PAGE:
Duke secondary application essay #4
What has been your most humbling experience and how will that experience affect your interactions with your peers and patients? (400 words)
This prompt requires that you address an experience where things did not go as planned or provide a story about having learned or gained insight from another person whom you may have underestimated. You should give an example honestly while avoiding any response that implies you did something illegal or immoral. Your answer should emphasize what you did after this experience: How did you respond? What lesson did you learn? What would you or did you do differently next time?
Duke secondary application essay #5
Leadership, teamwork, and communication flow synergistically. What do you value most as a leader and as a contributor? What attributes do you possess as a leader and as a team member and how do you apply them on a daily basis? (400 words)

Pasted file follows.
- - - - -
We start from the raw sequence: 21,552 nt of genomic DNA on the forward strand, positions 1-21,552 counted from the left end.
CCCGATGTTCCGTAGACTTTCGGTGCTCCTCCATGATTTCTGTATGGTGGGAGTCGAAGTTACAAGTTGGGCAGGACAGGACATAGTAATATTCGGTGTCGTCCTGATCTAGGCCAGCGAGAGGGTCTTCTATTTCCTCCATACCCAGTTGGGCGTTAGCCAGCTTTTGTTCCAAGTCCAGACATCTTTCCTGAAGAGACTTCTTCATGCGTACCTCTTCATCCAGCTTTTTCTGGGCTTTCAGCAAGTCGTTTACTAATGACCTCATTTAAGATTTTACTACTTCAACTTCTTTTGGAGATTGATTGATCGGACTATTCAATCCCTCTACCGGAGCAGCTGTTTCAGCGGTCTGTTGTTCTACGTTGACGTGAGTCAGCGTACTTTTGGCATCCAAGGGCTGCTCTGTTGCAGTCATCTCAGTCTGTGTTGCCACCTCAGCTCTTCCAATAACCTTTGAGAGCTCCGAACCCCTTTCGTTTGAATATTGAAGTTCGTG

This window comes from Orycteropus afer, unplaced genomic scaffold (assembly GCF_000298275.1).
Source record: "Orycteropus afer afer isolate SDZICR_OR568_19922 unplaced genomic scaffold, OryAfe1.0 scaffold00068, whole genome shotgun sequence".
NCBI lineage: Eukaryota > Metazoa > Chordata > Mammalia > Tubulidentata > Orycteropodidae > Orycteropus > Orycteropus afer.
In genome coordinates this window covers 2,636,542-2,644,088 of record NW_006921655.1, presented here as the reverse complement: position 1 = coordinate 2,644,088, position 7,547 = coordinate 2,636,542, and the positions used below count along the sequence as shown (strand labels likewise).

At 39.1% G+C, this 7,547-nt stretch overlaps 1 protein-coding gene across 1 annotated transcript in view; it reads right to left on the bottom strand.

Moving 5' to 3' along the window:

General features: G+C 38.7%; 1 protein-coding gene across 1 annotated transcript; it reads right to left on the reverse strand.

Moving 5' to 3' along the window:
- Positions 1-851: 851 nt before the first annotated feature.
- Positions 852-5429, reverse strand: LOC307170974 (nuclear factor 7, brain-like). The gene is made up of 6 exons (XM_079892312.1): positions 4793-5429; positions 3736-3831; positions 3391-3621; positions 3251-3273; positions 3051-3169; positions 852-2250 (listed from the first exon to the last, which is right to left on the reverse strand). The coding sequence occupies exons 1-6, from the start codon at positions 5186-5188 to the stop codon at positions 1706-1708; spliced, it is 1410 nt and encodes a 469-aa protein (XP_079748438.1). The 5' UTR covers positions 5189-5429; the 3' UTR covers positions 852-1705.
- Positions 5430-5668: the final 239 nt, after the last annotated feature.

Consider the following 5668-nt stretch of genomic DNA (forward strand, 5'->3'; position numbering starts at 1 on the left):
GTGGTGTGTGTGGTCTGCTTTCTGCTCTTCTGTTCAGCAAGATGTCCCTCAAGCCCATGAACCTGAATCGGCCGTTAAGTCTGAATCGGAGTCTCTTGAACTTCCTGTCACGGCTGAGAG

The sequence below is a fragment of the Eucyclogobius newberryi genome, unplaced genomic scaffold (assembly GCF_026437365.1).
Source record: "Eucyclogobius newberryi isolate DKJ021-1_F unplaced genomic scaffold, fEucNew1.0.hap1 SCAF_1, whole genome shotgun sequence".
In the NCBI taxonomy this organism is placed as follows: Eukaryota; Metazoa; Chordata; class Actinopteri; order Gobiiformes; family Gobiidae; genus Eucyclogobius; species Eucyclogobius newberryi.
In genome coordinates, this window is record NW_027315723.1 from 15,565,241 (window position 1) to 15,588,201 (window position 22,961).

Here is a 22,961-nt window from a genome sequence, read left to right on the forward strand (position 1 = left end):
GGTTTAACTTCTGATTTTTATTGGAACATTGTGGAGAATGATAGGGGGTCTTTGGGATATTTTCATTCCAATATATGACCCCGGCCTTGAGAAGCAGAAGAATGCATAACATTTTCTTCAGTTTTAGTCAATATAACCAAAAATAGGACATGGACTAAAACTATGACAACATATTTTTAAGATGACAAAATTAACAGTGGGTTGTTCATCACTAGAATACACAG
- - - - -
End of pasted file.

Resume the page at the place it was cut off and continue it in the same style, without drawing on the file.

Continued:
This is a very broad question about critical skills in medicine. Doctors are leaders, but they are also part of a medical team. Communication with patients, peers, and other members of the healthcare professions is mandatory.
When did you take on a leadership role? How did that go? What guiding principles helped you lead effectively, or what guiding principles came to light while adapting to a leadership role? Discuss which skills and attributes contributed to your effectiveness as a leader and/or a team member. What worked for you when you were in a leadership role? How did this experience change how you “walk the walk” of a leader?
Duke secondary application essay #6